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28578: Sprague (Article) SOIL
From: Jeb Sprague <email@example.com>
Sustainable Organic Integrated Livelihoods (SOIL) Founded in Haiti.
Visit the SOIL Website at http://www.oursoil.org
Sustainable Organic Integrated Livelihoods (SOIL) is a non-profit
organization with a mission to support research and implementation of
community based approaches to soil fertility, erosion control, and
water source protection in Haiti. Our goal is to promote integrated
approaches to the problems of poverty, public health, agricultural
productivity, and environmental destruction developed through
collaborative relationships between community organizations in Haiti
and academics and activists internationally. Building communities,
building the soil, building the grassroots.
Maintaining soil is the essence of sustainability from both
environmental and social perspectives. The basic elements that make
up living matter all come from, and return to, the soil. Nutrients
from the soil are constantly flowing through all living organisms.
Healthy soil retains and cleanses water resources and protects
communities from natural disasters. All of humanity is dependant on
soil, biologically, economically, socially, and spiritually. Human
health, livelihood, and wellbeing are inextricably linked to the soil.
Increased global consumption of food and fiber has diminished soil
resources and increased environmental pollution. Nutrient and
chemical runoff from industrialized crop and livestock production and
human waste pollute water supplies, with serious regional
environmental, health, and social implications. Deforestation,
driven by localized poverty and charcoal demand and global demand for
forest resources, has led to serious erosion. Fertile soil needed
for productive farming is washed into aquatic systems, where it
displaces fishstocks in a cycle that continually reduces local food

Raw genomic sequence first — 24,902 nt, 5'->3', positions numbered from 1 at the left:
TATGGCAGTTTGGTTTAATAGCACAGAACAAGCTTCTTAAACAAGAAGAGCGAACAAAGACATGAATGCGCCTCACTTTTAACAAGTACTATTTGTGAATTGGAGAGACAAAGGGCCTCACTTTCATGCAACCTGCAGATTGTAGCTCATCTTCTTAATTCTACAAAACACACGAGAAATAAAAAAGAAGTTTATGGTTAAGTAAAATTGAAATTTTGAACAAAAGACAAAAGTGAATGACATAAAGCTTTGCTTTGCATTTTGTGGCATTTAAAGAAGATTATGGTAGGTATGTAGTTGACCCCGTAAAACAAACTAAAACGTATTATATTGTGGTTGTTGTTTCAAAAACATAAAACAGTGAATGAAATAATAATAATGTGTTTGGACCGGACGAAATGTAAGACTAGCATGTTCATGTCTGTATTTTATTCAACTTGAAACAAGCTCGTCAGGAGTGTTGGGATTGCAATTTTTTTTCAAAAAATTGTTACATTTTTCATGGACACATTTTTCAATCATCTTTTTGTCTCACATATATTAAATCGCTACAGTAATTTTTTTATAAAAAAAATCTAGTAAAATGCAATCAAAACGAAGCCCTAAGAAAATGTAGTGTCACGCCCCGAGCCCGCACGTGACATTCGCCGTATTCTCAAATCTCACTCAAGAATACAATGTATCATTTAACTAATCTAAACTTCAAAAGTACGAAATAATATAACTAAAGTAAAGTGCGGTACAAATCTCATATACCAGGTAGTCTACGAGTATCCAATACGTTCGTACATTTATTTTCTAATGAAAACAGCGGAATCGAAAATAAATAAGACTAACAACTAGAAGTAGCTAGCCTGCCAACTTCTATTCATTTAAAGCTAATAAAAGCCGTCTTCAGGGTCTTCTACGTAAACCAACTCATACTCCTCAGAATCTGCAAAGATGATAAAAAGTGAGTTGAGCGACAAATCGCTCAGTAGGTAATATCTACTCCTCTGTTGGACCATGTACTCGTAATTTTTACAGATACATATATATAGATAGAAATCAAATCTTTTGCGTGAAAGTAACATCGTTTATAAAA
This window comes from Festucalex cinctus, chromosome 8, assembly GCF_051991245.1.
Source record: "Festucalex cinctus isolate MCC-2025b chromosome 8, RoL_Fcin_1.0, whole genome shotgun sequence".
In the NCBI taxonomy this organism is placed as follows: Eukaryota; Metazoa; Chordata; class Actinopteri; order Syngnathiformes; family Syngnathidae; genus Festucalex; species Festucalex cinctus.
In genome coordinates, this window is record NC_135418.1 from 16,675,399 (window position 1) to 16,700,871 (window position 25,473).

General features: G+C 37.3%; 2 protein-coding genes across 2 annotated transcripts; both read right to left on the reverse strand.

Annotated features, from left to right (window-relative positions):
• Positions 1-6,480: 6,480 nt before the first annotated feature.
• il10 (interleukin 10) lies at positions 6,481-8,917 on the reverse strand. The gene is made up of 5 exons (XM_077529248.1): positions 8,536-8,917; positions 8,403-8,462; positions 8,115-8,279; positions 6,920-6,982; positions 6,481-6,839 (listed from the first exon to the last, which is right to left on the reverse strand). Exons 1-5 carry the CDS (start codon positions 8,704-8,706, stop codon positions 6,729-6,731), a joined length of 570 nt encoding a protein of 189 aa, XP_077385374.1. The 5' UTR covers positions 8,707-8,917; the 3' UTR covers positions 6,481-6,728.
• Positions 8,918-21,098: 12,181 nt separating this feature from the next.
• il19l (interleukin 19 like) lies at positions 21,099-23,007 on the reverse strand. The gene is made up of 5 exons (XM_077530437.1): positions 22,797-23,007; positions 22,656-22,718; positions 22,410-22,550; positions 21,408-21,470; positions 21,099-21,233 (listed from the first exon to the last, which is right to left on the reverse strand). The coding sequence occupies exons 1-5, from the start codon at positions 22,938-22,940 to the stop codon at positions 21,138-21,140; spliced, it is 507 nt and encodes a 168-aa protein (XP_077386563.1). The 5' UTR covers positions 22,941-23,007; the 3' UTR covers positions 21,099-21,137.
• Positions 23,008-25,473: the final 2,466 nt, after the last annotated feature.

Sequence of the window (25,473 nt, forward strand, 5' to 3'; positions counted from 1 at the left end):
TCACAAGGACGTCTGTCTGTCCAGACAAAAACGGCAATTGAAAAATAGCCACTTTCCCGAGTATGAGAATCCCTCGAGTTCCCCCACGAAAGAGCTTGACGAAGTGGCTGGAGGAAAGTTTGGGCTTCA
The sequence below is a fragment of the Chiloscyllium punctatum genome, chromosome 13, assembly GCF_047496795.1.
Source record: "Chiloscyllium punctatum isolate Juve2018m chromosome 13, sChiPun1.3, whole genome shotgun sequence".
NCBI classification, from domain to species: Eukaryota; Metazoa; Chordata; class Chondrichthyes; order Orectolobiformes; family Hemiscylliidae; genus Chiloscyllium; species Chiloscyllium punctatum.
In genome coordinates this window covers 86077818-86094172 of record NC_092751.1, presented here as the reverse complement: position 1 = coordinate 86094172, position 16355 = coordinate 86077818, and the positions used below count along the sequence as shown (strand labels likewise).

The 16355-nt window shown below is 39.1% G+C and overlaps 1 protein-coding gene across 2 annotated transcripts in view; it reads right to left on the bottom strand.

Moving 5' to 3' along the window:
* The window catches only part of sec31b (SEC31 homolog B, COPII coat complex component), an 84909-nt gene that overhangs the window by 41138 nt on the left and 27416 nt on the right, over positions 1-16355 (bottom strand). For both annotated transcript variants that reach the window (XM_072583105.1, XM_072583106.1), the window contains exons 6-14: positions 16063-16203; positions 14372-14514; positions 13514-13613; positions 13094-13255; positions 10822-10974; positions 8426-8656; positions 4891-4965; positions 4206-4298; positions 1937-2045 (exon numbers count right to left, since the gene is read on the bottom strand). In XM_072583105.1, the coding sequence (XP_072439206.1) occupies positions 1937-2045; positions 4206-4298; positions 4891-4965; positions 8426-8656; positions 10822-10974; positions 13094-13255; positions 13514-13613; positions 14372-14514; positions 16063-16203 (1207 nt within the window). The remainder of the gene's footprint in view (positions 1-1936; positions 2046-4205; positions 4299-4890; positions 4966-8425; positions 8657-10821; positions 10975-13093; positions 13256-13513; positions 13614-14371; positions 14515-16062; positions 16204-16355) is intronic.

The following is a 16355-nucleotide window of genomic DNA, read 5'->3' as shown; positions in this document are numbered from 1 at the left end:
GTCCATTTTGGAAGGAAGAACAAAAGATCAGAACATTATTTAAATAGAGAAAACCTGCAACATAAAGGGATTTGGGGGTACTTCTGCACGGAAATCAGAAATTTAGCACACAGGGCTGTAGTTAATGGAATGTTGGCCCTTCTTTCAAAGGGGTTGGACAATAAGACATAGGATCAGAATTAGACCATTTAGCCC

production. In addition, the denuded mountainsides no longer protect
communities from landslides and floods.
Increased soil fertility is also critical to income generation,
particularly in impoverished agricultural communities, which
constitute approximately 2.4 billion people worldwide. In contrast to
industrialized farming systems, these communities rarely have access
to the commercial fertilizers that are used by wealthier farmers to
maintain soil fertility and increase production, making it difficult
for poor farmers to compete in the global market. Each year hundreds
of thousands of farmers are forced to leave their land and seek work
in the cities, no longer able to support their families through
farming. Cities do not have adequate jobs or services to absorb the
flow of internally displaced refugees and, in many communities, poor
water and sanitation contribute to the spread disease and drive
families deeper into poverty.
Given their importance to human health, livelihood and wellbeing,
access to soil fertility and water resources are politically and
socially regulated and, much like oil, are increasingly controlled by
capital markets. Poor farmers are unable to afford prime agricultural
land, irrigation or inputs and much of the world does not have access
to safe drinking water resources. The cycle of poverty is perpetuated.
SOIL seeks to support and engage in collaborative community-based
education and implementation projects which utilize local creativity,
resources, and labor to enhance soil fertility, improve crop yields,
limit erosion, protect water resources, and create livelihood
opportunities for impoverished communities in Haiti.
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